When Mr Haider took over its leadership in 1986, it had only 5 per cent of the vote. If he succeeds in sustaining the party's growth, there is every likelihood that the Freedom Party will be in government after the next election. That would become a virtual certainty if the conservative People's Party were to revise its attitude to Mr Haider, as is possible; or if a discontented section of it were to support him.
Mr Haider is no primitive neo-fascist along the lines of France's Jean-Marie Le Pen or Germany's Franz Schonhuber, until recently leader of the fast-shrinking Republican Party. He is not only much more personable but a subtler and more deftly opportunistic operator. His strongest suit has been discontent with the cosy system of patronage practiced by the socialists and conservatives, under which key jobs were shared out between their respective supporters without much regard for their competence. In a country that senses the need for change, his criticisms have struck a chord.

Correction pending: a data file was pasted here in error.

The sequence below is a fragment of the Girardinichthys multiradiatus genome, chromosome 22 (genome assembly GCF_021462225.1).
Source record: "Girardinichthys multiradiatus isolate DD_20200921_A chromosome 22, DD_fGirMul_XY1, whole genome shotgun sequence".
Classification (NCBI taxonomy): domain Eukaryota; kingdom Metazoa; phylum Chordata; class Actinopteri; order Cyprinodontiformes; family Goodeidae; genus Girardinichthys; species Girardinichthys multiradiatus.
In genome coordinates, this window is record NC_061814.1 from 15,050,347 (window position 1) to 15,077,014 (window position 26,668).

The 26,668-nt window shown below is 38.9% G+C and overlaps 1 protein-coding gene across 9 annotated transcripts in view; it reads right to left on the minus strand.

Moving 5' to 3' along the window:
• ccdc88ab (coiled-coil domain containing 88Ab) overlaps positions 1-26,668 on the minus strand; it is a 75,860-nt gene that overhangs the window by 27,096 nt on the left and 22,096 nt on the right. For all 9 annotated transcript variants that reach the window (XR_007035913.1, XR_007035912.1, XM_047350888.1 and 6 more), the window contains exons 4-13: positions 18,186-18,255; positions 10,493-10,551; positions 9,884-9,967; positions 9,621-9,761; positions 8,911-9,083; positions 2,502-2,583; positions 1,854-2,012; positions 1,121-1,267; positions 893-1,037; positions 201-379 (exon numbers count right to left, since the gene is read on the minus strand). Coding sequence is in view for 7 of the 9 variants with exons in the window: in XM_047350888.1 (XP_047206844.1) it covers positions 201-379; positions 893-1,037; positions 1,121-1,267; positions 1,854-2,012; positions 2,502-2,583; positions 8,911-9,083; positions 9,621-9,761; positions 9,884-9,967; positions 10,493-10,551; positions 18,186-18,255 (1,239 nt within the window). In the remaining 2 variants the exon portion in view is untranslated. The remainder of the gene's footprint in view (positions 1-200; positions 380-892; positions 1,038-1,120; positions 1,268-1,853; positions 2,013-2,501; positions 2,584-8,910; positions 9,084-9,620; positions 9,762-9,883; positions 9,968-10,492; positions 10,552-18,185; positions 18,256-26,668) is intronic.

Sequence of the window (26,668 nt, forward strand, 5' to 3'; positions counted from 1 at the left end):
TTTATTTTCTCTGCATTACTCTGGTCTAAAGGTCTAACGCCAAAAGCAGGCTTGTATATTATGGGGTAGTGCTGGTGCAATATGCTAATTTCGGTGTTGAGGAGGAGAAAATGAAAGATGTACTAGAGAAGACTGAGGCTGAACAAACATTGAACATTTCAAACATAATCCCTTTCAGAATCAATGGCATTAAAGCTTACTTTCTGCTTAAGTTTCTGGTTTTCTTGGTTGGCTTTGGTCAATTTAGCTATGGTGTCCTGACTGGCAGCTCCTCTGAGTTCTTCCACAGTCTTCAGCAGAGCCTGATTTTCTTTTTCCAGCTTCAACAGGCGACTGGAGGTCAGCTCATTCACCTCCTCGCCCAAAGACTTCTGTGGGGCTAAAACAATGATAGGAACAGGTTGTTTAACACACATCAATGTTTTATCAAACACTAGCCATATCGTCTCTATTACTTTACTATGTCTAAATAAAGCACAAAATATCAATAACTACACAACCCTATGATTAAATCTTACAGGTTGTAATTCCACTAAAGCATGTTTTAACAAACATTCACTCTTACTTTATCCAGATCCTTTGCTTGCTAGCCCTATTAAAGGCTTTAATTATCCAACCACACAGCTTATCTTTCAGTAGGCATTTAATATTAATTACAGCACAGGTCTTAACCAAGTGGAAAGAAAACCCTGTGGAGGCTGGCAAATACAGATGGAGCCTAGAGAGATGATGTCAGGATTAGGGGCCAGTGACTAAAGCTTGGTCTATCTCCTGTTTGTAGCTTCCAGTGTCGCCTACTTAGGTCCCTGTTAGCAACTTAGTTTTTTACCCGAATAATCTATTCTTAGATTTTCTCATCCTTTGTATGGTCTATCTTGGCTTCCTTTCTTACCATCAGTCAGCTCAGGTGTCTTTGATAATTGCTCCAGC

For all that, his populist rhetoric remains crude, and he continues to appeal to Austrian xenophobia, long sustained by a heavy influx of refugees from Eastern Europe. As leader of the No faction during the June referendum on joining the European Union, he played on fears of Mediterranean workers seizing jobs from good Austrians.
In short, Mr Haider remains an alarmingly loose cannon. His popularity is reminder that, unlike Germany, the Austrians never properly came to terms with their complicity in Nazi war crimes. In Germany, a party leader who suggested - as Mr Haider did - combining the post of president and chancellor, along the Hitler model, would deal his reputation a fatal blow. Fortunately, the Austrians rejected Mr Haider's vision in voting heavily to join the EU on 1 January. It is to be hoped that membership will reinforce that view of the world within Austria, rather than Mr Haider's.Reuse content